Ultimately, we all live in one big bubble, our planet's atmosphere. When we ban a chemical here in the U.S. and it’s mass-produced in other places around the world, it still comes to us. We banned DDT in the 1970s, and it’s still being produced in other parts of the world. It actually travels atmospherically and comes back to visit and is detectable in everyone.

Q: Going forward, what’s the next problem or challenge you plan on tackling in this domain?

A: Triclosan and triclocarban and other antimicrobials are symptomatic only; we need to leapfrog from an old type of chemistry that has provided services but has come at great environmental cost. We need a new generation of chemicals.

It’s a difficult transition because we have built this pipeline that likes to take in fuel-based, non-recyclable resources. Ultimately, we have to make this transition because we are running out of the feedstocks we have used in the past. There are better alternatives. The challenge is to communicate the risk of existing chemicals and to build political momentum and the will to transition to safer and greener alternatives.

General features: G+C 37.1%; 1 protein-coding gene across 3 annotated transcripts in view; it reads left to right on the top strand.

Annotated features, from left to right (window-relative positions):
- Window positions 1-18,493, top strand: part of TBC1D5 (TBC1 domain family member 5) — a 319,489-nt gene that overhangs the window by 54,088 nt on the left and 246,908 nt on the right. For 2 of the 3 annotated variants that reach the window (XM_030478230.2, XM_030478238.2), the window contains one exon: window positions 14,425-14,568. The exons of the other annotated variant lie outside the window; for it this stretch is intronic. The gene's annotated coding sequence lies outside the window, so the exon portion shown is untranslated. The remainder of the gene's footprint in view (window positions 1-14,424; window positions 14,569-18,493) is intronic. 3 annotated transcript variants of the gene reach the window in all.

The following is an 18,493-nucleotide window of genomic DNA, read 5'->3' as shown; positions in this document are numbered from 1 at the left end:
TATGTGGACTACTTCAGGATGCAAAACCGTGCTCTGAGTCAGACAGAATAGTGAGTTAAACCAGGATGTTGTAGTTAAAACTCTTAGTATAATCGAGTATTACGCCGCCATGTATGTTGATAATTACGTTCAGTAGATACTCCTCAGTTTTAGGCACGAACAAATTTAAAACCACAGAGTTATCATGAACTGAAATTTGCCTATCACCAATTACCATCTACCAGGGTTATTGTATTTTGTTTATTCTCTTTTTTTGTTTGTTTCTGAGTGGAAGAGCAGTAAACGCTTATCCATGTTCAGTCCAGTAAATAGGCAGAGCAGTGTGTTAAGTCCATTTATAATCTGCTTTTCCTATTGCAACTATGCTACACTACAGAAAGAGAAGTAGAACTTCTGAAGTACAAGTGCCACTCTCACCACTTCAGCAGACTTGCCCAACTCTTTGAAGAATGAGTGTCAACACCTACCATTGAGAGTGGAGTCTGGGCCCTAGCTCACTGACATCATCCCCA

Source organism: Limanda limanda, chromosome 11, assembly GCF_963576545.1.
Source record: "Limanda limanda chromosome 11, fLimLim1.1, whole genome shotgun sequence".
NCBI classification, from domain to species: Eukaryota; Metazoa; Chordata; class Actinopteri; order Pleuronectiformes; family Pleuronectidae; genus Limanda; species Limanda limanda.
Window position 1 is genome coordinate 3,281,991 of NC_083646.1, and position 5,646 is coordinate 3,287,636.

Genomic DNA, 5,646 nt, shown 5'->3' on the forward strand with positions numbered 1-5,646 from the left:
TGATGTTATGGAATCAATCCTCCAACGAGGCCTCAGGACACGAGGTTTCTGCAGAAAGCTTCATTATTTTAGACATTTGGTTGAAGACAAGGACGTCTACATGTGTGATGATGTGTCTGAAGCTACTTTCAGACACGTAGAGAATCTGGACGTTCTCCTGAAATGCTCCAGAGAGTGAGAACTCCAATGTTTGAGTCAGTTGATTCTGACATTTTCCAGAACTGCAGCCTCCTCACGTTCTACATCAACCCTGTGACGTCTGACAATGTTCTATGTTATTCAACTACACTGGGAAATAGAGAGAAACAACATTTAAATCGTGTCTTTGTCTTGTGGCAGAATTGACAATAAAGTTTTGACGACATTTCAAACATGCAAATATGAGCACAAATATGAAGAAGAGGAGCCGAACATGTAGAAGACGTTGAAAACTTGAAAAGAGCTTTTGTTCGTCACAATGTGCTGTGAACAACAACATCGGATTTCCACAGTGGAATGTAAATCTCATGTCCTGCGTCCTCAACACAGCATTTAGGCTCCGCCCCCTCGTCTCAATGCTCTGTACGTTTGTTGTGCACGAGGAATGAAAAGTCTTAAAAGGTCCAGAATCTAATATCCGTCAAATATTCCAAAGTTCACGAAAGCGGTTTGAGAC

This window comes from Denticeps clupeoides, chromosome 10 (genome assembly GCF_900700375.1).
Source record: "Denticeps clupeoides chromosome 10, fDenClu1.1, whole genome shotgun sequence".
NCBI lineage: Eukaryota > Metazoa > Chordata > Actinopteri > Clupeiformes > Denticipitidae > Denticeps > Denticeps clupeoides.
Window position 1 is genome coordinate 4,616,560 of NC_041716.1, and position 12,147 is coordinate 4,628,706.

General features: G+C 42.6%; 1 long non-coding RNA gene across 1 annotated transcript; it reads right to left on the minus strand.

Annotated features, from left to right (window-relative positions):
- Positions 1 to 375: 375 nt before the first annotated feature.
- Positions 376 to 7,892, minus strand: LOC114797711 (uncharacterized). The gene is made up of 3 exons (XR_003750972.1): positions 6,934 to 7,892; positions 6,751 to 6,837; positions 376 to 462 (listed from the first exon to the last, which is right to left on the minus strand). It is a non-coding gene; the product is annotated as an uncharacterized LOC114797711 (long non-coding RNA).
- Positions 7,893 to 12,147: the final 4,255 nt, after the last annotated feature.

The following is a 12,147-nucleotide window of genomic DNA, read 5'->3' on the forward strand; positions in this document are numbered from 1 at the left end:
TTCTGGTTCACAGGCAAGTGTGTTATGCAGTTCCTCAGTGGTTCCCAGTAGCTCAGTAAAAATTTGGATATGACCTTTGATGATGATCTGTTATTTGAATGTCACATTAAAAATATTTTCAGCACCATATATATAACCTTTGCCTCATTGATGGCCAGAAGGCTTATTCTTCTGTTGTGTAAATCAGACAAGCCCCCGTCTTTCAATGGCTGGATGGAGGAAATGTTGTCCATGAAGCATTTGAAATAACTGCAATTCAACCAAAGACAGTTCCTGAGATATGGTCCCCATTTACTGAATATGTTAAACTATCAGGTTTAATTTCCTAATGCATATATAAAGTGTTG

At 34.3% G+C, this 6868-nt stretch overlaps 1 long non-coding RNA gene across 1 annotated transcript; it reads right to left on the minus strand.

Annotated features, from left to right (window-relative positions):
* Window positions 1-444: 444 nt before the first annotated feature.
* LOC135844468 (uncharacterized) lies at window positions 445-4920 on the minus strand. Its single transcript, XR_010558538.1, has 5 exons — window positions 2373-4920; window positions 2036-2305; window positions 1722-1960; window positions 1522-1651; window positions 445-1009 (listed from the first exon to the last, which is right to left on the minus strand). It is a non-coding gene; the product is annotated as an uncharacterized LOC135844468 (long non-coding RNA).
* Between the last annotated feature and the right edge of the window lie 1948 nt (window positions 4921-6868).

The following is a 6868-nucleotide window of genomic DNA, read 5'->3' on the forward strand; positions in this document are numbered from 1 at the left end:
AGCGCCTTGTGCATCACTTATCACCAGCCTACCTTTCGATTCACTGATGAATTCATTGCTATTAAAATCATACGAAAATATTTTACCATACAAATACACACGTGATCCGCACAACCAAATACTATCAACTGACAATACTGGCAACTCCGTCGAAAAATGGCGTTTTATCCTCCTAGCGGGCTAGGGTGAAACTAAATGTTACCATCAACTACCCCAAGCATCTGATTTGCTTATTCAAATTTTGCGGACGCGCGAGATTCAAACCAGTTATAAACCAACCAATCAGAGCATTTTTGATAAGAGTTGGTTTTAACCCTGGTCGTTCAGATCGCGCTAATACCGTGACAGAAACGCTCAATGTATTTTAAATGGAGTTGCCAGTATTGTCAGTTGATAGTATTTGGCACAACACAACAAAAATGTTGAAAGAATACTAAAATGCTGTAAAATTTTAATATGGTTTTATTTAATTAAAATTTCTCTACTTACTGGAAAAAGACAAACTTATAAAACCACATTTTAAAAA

Q: What can consumers do on their end?

A: I would suggest they use common sense. Say if a chemical is advertised as killing a lot of things, it also probably poses risks to human health. If you decide to buy it, then it should probably be stored in a safe place. If you don’t need to have a product in your living space, or if you smell it all the time, it probably means you’re getting exposed.

For example, everybody loves new-car smell. Well, new-car smell is actually the plasticizers that come out of plastics and these chemicals are known to act as endocrine disruptors. So people need to change their mind-set about their sensory perception and what it means. If they can smell something that’s prominent, that should serve as a warning signal.

 

Top photo: ASU Professor Rolf Halden, director of the Center for Environmental Health Engineering at the Biodesign Institute, talks about his fight to get the FDA to ban two antimicrobial agents — triclosan and triclocarban — in one of the chemistry labs on the Tempe campus on Thursday. The ban takes effect in September for the chemicals' use in soaps. Photo by Charlie Leight/ASU Now

 
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AZLoop team places among top at hyperloop competition

August 27, 2017

Team made up of students from ASU, NAU and Embry-Riddle make it to top 8 at SpaceX

HAWTHORNE, California — AZLoop — a team made up of students from Arizona State University, Embry-Riddle Aeronautical University and Northern Arizona University — finished in the top eight out of 35 teams this weekend at the second hyperloopHyperloop is a new form of proposed mass transit that promises to hit speeds of up to 750 mph. competition sponsored by SpaceX.